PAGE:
There was no synagogue in Yale, where Louis met my great-grandmother, had a family, and finally settled. The nearest at the time was the Congregation Emanu-El in Victoria, built in 1863. I searched for his possible connection with the synagogue and I was fortunate to find, on the Jewish Museum and Archives of B.C. website, a digitized list of donors to the Congregation Emanu-El building fund in 1862. In the third column, about thirty names down, I found his signature, “L. Oppenheim.” He had pledged $10.
When Louis knew he was dying, he requested a Masonic service. His obituary describes his funeral:
“[Which] took place on Thursday afternoon, May 1st, when a large number of friends assembled at the residence of the deceased. A procession formed and the family and friends of the deceased followed his body to its last resting place, Yale Cemetery, where the Church of England burial service was read.”
After successfully operating mercantile stores for many years, and becoming a respected member of the Yale community, my great-grandfather died, according to his death certificate, “of natural causes and old age.” The certificate also records that he “died in destitute circumstances.”
I found this painful the first time I read it, standing at the desk of the British Columbia Archives in Victoria, but I have since learnt that it was through no fault of his own that he left his 34-year-old widow, Nukwa (Hannah), and their eight children with nothing.
As his obituary explains: “After quitting the business he visited relatives in California. Before returning home he left with his friends $15,000 for investment, believing he could invest his money better in California than in British Columbia. In this he was, however, unfortunately for himself and family, mistaken, for we are informed that those with whom he had deposited his fortune, speculated with it during the Stock Exchange excitement in California and Nevada, and he was left dependent upon the kindness and beneficence of the friends he had made in this country.”
Louis Oppenheim is buried in the Yale Cemetery, but no one knows precisely where. What was most likely a simple wooden marker for his grave is long gone.
His photograph, which made me want to know his story, character, and values, now evokes even more meaning for me.
I can now say some things about him with certainty.
He was an adventurer. He left his childhood home in Prussia with two brothers and travelled thousands of miles to make a new life for himself in the frontiers of California and then British Columbia.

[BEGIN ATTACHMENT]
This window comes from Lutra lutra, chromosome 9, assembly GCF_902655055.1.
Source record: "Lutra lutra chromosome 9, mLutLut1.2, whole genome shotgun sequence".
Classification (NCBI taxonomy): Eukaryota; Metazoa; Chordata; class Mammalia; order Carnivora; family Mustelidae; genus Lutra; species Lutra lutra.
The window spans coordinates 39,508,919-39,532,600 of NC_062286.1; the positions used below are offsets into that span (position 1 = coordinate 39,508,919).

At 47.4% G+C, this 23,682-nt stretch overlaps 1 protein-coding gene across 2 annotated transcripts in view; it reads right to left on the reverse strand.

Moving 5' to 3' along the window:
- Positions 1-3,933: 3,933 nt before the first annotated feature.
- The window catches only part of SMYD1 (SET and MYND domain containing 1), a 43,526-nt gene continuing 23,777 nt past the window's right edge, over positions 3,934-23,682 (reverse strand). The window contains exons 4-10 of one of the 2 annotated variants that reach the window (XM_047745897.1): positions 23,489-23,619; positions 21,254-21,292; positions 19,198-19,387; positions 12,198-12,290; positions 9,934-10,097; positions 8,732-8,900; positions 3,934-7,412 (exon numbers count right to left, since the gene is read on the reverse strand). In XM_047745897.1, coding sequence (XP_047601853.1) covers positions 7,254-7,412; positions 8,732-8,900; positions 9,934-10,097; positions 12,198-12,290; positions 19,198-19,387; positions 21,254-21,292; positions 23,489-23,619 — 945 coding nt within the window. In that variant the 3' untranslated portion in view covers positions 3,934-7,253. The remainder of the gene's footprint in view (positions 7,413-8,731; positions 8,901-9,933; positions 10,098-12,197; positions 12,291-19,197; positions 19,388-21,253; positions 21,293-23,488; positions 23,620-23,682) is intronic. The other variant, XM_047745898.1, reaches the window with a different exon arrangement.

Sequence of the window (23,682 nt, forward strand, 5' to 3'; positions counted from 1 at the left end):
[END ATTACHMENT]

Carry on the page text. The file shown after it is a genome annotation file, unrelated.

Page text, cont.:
As he followed his ambitions, his life intersected with pivotal historical events.
He was tenacious and resilient. He started over several times in new communities and eventually made a meaningful marriage with a prominent Nlaka’pamux family.
He believed in education. He ensured the education of his own children and others, and supported their school.
He was benevolent. He did not just try to better his own life, but to better the life of his children and the amenities of his community.
And while I did not have the opportunity to know him, I did know one of his daughters, my Gramma Rosy Oppenheim, who helped raise me and who preserved his photograph. My archival research has consequently affirmed and upheld the high regard with which Gramma held him.
This is Bonnie Campbell’s first published writing, and it is only a fraction of the family history she is working on. Besides writing articles for newspapers and magazines, she is currently working on a manuscript titled, I Thought We Were English.
Bonnie Campbell reports: “I am writing about two remarkable people from two remarkable cultures: a Jewish merchant from Prussia and a Nlaka’pamux girl from the Fraser River Canyon. I am also writing about one of their eight children, my grandmother Rosy Oppenheim. My family story intersects with the life and times of the California gold rush; the origins of the colony of British Columbia; the retention of Jewish values in the mining communities of western North America; the impact of colonization on Nlaka’pamux culture and people; the intricacies of cedar root basketry; the survival by resilient women of personal upheavals and hardships; the history and legacy of the Anglican All Hallows School at Yale, B.C.; the passage of precious legacies down through generations; and how a Gramma can make a difference. My writing and research arose because of the boundless encouragement of Jean Barman, professor emeritus at UBC. I encourage all families to examine their past and preserve their valuable stories for their descendants.”
Bonnie Campbell graduated from the University of Victoria and retired from a career as an investment professional. She also held volunteer positions in the Victoria community as an Honorary Governor with the Victoria Foundation; a board member with the Juan de Fuca Hospital Foundation and Victoria Hospice; and a trustee for the Victoria Opera Foundation. She lives in Victoria with her husband and two Cairn terriers, plays ukulele, and dabbles in Mahjong and painting.